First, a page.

9. The beard oil that helps smooth your stubble isn’t a new thing. Ancient civilizations such as the Hebrews anointed beards with oil as a ceremonial act that honored a leader. The Hebrew Bible describes oil flowing down the beard of the high priest Aaron as a sign of blessing (Psalm 133). The main components would have been from flowers, roots, and trees mixed with a carrier oil base like olive oil. You can even still make your own beard oil using essential oils and coconut or olive oil.

10. You’ve likely heard that your hair will grow back faster and fuller after shaving. However, several scientific studies have disproved this idea. Cutting hair will not make it grow faster. Rather, it just appears that way because the hair is cut at the root, which is dark. Therefore, a shadow of a beard may appear darker or thicker than before it was shaved.

11. No one is totally sure why humans have coarser facial hair in comparison to head hair. Hair growth runs on cycles that differ according to hair type, and sex hormones influence the ability to grow hair; however, the underlying reason for a secondary type of hair is only speculative.

12. Men all over the country are growing mustaches and beards for “Movember.” The Movember Foundation has used November to stage awareness for the treatment of male disorders, such as prostate and testicular cancers, as well as depression. You can support the movement by taking the pledge to grow some hair; then join up with others for a fundraising event to demonstrate the importance of men’s issues. Post pictures of your participation and mustache on social media. And share your story below if you are a courageous survivor of any of these male issues.

13. Looking to save some skin in the summer? A beard may offer protection from the sun. Australian scientists found that facial hair can partially block reception of the UVF rays, which contribute to the risk of skin cancer. The level of reflection depends of the length and thickness of the beard but can it be at least SPF 50, or about twice that of normal sunscreen. However, doctors still caution against prolonged exposure to the sun. If you want extra protection for any skin uncovered by stubble, try a rehydrating UV-blocking formula, such as Kiehls Facial Hair UV Treatment

14. The word “barber” comes from the Latin word barba, meaning beard. Barbers from ancient times were responsible for more than just hair; they were also surgeons too. Barbers let blood to “cure” impurities. (That gives a whole new meaning to your barber’s direction to take “a little off the sides”!)

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Then in the mid-eighteenth century, hair cutters were separated from surgeons. However, barbers got to keep the iconic pole still seen in many barber shops across the country. The stripes on the pole represent blood (red), bandages (white), and veins (blue). So next time you get your hair cut, thank your barber for only cutting your beard.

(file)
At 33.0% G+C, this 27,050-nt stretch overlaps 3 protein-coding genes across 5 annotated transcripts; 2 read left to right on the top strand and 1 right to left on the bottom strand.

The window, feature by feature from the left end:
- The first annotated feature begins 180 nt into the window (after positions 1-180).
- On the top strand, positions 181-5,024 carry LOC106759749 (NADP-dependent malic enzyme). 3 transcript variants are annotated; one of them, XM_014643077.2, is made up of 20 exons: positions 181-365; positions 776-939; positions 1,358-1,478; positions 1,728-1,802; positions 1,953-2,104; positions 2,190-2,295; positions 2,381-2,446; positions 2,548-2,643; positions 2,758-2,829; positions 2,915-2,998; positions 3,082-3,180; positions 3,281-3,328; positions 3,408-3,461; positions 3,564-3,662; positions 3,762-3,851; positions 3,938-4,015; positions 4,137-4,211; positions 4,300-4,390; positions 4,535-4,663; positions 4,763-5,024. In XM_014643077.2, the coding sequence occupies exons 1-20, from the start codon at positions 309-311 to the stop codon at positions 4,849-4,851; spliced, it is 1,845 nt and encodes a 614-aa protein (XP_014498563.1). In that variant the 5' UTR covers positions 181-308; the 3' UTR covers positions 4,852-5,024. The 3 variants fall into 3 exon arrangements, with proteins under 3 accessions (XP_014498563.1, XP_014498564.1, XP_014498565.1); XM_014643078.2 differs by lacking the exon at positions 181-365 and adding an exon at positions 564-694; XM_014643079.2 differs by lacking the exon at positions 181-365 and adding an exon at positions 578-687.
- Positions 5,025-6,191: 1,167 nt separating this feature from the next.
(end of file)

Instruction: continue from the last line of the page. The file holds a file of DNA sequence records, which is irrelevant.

15. Hair, including facial hair, can grow up to half a millimeter per day. Over a month, that would be about half of an inch on average, plenty enough for a mustache or goatee and a generous addition to an overall bigger beard.

16. Hunters in Midwestern and Northern states may grow beards and refuse to shave them until they have caught their first prey, normally a deer. Plus, who wants to bother with a razor when you’re around only guys in the wild? Hunting camp can sure get hairy though.

17. The heaviest weight lifted by a human beard is 140 pounds according to The Guinness Book of World Records. We’ve heard of the Strong Man Competition, but never a strong beard competition. Gimli from Lord of the Rings would be jealous!

18. The World Beard and Mustache Championship brings together the most serious beard lovers in a huge celebration of manly hair. The competition likely began in 1990 in Germany and is now held twice a year in various locations across continents. It encourages expression of facial hair growth in at least seventeen categories, such as natural goatee, musketeer, Garibaldi beard, and, of course, the famous freestyle beard, which lends itself to creative designs, a la the famous octopus beards. The winners receive bragging rights, and while you may never achieve such an intense degree of beard awesomeness, you can experiment and still style your own.

19. Want a way to be festive and show your creativity? Tap into your artistic side in a uniquely personal way. Colorful “beard baubles” began to show a festive flair at holiday events two season ago. Add to this glitter glare that goes on your hairs and makes you look like the Spirit of Christmas Present. And, if you’re adventurous, you could even try candy canes! Or if you’re out of holiday spirit, flowers in your hair from the hippie movement has come back. Men can now weave soft, brilliantly-hued fresh flowers into their full beards unabashedly in the name of fashion.

Note: You may need help with this. And your boss may have his or her own opinions of it if your try this at work.

As these examples show, the history of facial hair is as diverse as the colors, shapes, and texture of the beards men grow. Each person uses facial hair to express individual identity or important causes. Whatever the reason, mustache and beard wearers and their aficionados unite people in a common bond of amazing hair. Be proud to join them!

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Ms. Thompson is a beard aficionado and lover of all things beard. She is married to a bearded man who is currently working on his yeard; and can't wait to provide her opinions on the process. Her and her husband live on their farm with two rambunctious boys and their dog who hasn't figured out how to leave the livestock alone.